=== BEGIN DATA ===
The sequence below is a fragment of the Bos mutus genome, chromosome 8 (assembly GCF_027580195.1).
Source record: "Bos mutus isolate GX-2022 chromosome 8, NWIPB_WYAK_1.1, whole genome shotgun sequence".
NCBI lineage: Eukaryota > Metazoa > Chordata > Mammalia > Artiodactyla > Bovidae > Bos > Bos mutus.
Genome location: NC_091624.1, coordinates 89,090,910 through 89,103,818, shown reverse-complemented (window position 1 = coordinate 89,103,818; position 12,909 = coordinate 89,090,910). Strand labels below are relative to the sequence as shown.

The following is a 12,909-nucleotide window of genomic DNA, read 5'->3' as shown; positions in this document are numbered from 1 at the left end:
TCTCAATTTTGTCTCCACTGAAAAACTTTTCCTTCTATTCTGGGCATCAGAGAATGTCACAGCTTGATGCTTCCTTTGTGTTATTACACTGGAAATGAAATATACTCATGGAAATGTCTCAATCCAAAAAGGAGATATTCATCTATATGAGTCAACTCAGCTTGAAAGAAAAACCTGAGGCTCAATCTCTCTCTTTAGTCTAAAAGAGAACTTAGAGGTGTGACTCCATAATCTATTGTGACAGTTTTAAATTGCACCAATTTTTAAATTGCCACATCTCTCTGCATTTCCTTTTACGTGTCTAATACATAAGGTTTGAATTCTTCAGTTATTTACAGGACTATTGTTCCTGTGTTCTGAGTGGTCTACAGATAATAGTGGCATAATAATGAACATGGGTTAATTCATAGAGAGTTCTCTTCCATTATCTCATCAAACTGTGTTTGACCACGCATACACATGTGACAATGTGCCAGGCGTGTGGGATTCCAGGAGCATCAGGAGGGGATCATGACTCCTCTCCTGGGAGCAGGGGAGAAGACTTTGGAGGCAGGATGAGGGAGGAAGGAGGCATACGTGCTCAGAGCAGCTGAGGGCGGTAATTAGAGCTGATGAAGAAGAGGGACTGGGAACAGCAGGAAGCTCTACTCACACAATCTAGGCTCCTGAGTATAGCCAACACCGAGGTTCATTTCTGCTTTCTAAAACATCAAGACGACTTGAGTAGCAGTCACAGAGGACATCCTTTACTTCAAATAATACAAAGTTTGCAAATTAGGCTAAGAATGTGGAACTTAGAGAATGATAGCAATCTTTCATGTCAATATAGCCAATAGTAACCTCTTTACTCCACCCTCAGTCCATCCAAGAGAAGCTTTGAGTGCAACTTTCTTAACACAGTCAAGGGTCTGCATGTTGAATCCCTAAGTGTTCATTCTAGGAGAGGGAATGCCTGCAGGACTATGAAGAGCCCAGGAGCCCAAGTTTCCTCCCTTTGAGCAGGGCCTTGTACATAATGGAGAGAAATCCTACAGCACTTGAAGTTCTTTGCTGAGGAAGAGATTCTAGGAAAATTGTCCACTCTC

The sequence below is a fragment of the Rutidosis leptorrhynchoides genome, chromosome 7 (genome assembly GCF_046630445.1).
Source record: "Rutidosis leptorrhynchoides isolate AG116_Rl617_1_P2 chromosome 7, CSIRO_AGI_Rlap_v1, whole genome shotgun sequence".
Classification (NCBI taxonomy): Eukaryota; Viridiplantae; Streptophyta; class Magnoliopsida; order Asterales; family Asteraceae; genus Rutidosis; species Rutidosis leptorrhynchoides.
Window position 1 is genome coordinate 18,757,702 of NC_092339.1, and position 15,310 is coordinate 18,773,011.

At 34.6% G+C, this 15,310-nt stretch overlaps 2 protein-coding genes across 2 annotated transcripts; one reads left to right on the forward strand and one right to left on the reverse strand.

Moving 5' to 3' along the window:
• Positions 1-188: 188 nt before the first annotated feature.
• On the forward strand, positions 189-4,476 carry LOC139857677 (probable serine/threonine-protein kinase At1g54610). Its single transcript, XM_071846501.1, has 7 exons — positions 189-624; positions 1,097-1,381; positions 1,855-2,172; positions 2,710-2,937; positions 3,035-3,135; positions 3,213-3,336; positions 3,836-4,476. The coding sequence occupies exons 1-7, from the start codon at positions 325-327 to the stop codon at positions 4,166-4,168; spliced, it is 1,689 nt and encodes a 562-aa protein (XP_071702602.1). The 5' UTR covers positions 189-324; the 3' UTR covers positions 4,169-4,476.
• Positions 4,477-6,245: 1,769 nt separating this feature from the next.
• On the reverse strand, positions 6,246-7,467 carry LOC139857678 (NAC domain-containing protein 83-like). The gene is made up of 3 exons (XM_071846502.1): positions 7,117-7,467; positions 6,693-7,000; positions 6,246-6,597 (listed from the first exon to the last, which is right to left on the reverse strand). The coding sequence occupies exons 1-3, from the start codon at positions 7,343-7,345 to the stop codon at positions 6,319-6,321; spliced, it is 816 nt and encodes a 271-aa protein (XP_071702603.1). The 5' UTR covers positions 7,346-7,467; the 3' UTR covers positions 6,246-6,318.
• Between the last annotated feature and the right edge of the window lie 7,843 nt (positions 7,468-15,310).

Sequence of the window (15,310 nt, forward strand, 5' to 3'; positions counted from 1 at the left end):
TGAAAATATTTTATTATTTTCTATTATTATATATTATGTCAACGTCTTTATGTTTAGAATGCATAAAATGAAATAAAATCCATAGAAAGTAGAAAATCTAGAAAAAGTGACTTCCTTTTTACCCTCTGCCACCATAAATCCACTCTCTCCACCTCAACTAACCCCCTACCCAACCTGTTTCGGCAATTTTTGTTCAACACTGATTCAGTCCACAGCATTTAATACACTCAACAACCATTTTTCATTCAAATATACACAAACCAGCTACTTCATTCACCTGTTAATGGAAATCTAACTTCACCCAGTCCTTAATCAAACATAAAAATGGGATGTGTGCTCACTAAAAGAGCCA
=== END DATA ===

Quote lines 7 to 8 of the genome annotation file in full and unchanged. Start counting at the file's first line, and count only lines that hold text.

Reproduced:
The sequence below is a fragment of the Rutidosis leptorrhynchoides genome, chromosome 7 (genome assembly GCF_046630445.1).
Source record: "Rutidosis leptorrhynchoides isolate AG116_Rl617_1_P2 chromosome 7, CSIRO_AGI_Rlap_v1, whole genome shotgun sequence".